"To see tower cranes up at The Banks and Queen City Plaza, those are probably two sets of tower cranes more than most cities have," he says.

Nick Rosian, operations vice president of Messer, agrees. The Cincinnati-based construction company is construction manager for The Banks' public projects, including parking garages.

"I think the public officials have done well with finding funding this time," Rosian says. "It's pretty exciting to go down for a Reds game and see all this progress."

Diving into the construction process in the current economy was a leap of faith for The Banks team. Asked how they surged forward, Germano jokingly responds, "Blinders."

"We've had to really work hard to keep our budgets," he continues. "We've had to put more equity into the project because of the lack of opportunity in the lending market; we've had to make sure that we've watched every dollar."

It helped to see the great demand for development here. After all, Cincinnatians have been hearing about The Banks project since the 1990s. While the hunger for development was partially sated with billion-dollar ballpark and stadium appetizers, the city has still awaited its full buffet of options to connect the riverfront.

Eat, Drink & Jaywalk

Today the orange hardhats congregate in the shells of 300 apartments, erecting walls to close them in without obstructing the views of the river sparkling in the sun. Water iced down in orange plastic coolers provides refreshment between the heavy lifting.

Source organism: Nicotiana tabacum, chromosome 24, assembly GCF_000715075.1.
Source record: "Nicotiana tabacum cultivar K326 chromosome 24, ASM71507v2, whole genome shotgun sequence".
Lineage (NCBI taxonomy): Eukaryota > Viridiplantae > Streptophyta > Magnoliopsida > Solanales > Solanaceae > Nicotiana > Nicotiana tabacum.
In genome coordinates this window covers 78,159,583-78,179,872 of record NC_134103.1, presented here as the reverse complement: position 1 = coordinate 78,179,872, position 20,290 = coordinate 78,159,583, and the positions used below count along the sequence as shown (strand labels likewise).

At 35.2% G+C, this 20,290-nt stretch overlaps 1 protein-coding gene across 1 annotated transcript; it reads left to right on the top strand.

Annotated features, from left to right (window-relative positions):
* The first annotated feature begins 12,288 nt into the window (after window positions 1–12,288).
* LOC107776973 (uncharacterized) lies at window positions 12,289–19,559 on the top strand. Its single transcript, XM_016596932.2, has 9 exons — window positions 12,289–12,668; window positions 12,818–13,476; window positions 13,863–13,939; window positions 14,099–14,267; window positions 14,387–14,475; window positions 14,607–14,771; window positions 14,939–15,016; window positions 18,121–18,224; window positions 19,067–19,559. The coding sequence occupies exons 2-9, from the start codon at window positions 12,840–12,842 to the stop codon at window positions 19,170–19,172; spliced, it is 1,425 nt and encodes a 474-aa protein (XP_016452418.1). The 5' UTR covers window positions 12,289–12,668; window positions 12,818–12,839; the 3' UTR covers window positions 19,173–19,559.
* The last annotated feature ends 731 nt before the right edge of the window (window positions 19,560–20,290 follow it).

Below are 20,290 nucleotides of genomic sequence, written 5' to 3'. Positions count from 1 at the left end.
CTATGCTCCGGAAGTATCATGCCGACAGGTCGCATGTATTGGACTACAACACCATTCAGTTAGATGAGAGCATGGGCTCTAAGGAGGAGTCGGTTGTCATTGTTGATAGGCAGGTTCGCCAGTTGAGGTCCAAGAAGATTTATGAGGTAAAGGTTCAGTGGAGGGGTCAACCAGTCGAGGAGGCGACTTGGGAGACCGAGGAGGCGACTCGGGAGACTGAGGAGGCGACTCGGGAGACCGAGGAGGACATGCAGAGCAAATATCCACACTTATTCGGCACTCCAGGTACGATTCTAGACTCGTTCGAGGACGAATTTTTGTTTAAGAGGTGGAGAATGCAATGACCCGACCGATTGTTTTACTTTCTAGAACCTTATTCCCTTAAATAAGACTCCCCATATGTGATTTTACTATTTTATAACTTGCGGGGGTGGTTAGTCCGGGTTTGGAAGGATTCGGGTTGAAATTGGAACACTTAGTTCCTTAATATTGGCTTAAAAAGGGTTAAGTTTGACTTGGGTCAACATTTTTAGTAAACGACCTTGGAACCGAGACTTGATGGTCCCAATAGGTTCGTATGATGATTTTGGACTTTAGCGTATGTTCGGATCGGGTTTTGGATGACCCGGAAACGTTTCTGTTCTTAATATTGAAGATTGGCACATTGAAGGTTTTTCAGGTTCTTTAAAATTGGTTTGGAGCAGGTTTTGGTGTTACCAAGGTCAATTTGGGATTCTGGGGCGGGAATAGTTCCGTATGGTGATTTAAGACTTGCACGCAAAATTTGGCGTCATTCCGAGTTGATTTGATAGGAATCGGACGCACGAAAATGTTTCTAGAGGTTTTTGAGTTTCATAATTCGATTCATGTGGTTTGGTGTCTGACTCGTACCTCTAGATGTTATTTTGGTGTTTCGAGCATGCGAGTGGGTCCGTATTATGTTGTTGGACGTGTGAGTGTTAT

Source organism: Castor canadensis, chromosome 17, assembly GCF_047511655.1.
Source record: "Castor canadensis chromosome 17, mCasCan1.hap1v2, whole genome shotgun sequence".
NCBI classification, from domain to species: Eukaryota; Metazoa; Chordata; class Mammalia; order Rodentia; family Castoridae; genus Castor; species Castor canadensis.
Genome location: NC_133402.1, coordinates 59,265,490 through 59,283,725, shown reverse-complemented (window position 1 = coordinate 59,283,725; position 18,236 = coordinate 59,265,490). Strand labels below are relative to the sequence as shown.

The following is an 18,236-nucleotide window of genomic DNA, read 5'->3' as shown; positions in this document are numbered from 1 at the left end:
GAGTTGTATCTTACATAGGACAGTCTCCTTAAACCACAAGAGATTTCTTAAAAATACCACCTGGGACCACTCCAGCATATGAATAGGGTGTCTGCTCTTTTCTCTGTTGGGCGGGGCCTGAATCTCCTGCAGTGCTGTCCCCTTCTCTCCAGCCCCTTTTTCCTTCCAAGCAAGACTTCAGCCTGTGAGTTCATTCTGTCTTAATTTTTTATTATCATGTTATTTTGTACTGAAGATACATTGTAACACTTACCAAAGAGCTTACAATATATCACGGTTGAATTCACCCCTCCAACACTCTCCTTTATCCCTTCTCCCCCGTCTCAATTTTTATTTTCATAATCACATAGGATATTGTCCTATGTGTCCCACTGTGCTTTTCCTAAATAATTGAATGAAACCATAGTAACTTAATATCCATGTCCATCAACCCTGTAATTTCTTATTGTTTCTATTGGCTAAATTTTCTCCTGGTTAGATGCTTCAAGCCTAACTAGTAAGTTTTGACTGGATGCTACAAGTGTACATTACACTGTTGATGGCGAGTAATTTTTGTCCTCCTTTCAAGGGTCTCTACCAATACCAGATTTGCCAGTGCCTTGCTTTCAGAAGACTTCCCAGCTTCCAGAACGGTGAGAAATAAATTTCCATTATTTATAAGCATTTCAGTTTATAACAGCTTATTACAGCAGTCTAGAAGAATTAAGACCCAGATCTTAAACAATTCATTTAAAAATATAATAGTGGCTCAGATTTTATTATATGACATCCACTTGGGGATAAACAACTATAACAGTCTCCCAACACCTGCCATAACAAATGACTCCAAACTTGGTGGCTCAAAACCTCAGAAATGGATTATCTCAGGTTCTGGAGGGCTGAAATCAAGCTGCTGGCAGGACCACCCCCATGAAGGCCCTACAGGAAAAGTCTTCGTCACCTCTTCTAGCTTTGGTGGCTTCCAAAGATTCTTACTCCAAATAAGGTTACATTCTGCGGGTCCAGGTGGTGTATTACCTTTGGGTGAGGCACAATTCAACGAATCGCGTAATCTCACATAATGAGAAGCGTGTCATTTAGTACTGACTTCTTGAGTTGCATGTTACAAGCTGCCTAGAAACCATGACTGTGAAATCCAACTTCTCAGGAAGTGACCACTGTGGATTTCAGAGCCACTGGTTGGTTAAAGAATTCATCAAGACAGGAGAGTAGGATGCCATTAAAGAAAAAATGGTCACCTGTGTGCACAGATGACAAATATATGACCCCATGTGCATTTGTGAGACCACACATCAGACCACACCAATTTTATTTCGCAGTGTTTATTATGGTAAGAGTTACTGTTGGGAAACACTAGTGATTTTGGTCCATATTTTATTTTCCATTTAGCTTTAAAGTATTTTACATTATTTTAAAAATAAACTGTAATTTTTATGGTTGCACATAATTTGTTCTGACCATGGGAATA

In April, Germano hopes renters, followed by trendy watering holes, entertainment options and restaurants, will replace these workers. The apartments have already attracted renters, who have so far only seen the artistic renderings.

They seem to have a lot to look forward to: unparalleled views, a fitness room, secure parking, a pool and proximity to downtown destinations. But even for those who aren't planning to move down here, the developers say The Banks will offer a bounty of attractions for locals, even those in far-flung suburbs.

What can they expect?

"We hope that people will come to The Banks and have dinner before or after a game, before or after they go to the casino, or just to come for drinks and maybe go from one bar to another. People who come to the park during the day maybe will go to lunch at The Banks," Germano says.

Throughout the process, Germano has been asked if he thinks The Banks will detract from business at Fountain Square and other entertainment districts. The short answer is no. Germano says it's all about synergy "” attracting people downtown will benefit the whole area.